Theater production highlights Lebanese tendency to conflict
In pictures — Directed by LAU theater instructor Nagy Souraty, LAU’s most recent major play production, Dissonance of Fights, brings war to the stage.
In pictures —
LAU’s most recent major theater production, Dissonance of Fights, left some in the audience visibly stirred during the emotionally charged play based on the Lebanese Civil War.
With no dialogue and only short, impulsive testimonies by the actors declaring their guilt, innocence and ignorance, the interpretive play forced audience members to draw on their own experiences and knowledge of Lebanese conflict to give the story meaning.
Directed by LAU theater instructor Nagy Souraty, the play was inspired by a book documenting Lebanese massacres written by author Nasri Sayegh.
The production was organized by LAU’s Department of Communication Arts, and was performed December 4–5 and 9–12 at LAU Beirut’s Gulbenkian Theatre.
The play opens with a woman, representing Mother Earth, giving birth to children who grow up to become fighters, victims and witnesses. The children’s tendency to violence is exhibited during their childhoods as their games turn into fights.
After clashing, the fighters rise up off the ground and together carry the terrified mother who screams at the sight of the fighting.
After more rounds of warfare, the men speak with a sort of remorse, while dually attempting to justify their actions. They say they have become bloodthirsty and addicted to killing.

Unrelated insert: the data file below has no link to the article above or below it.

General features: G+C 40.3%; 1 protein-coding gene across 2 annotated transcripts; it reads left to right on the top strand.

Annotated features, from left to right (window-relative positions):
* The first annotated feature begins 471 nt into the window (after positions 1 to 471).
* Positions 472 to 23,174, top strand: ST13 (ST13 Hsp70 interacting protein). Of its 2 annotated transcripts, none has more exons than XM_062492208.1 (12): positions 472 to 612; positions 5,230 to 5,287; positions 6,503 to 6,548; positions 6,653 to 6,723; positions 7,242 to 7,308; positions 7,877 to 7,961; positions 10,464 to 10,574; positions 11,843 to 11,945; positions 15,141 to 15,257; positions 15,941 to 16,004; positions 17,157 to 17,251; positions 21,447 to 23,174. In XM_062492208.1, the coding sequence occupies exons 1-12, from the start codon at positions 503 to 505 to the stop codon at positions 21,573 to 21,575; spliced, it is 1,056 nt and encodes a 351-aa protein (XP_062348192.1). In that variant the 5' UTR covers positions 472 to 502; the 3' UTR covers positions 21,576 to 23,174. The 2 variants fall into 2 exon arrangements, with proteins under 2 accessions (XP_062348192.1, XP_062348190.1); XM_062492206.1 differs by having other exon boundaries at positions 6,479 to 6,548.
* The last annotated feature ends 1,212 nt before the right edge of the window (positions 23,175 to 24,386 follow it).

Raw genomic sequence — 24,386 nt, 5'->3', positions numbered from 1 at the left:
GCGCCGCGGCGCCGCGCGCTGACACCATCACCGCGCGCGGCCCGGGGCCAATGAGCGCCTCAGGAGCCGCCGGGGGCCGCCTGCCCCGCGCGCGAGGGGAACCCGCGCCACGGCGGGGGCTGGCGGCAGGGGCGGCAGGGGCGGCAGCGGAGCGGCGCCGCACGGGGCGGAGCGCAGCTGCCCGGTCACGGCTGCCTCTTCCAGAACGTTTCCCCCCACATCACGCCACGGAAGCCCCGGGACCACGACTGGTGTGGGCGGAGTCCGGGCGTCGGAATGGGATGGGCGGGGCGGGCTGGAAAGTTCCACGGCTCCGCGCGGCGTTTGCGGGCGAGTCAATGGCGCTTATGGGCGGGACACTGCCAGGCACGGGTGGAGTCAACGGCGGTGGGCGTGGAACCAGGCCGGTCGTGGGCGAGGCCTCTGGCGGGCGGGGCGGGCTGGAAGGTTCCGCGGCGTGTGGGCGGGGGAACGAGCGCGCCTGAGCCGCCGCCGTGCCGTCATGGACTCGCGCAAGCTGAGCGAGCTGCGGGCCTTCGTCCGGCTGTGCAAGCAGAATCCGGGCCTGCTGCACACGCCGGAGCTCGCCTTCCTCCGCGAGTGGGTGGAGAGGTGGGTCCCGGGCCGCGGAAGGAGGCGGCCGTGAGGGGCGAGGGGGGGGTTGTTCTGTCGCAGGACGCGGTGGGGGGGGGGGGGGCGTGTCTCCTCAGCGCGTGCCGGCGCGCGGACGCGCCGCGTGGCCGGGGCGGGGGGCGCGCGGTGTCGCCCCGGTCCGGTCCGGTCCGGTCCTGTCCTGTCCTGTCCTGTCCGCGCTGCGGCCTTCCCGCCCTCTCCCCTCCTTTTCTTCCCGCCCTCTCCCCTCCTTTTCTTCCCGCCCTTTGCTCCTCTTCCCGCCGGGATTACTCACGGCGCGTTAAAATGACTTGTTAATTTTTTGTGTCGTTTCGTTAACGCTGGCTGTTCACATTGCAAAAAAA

Souraty says the idea for the play came during auditions when he was exploring, on the one hand, violence on stage, and on the other hand, the idea of how an honest, peaceful individual could be driven to violence.
“Then we realized a lot of what we were doing resembled what was happening in Lebanon,” he explains.
After more fighting, we hear from the victims lying on the floor. “I was killed when my building collapsed in 1982,” one calls out. “They accused me of being an Israeli spy,” says another. “They shot me in the feet, then the thighs, then they shot me in the head.”
The dead take turns listing their ages, birthdays, places of birth, religious confessions, and registration numbers.
Following a series of heavy scenes, tensions ease and the mood changes dramatically to one of hope, of coming together and celebration. The actors dance and twirl to a charming tune.
As the scene winded down, the audience applauded, somehow believing the story would end on a happy note.
But the peace proves to be short-lived and the actors are once again in violent confrontation with each other.
“We don’t know when someone will press a button and we’ll be right back there again,” Souraty says, explaining just how sensitive the Lebanese trigger for war is.
The play appears to suggest that the civil war in Lebanon never ended, it just experiences short interludes. A message at the end of the play says “Lebanese wars are our future,” and “the Lebanese doctrine is violence.”
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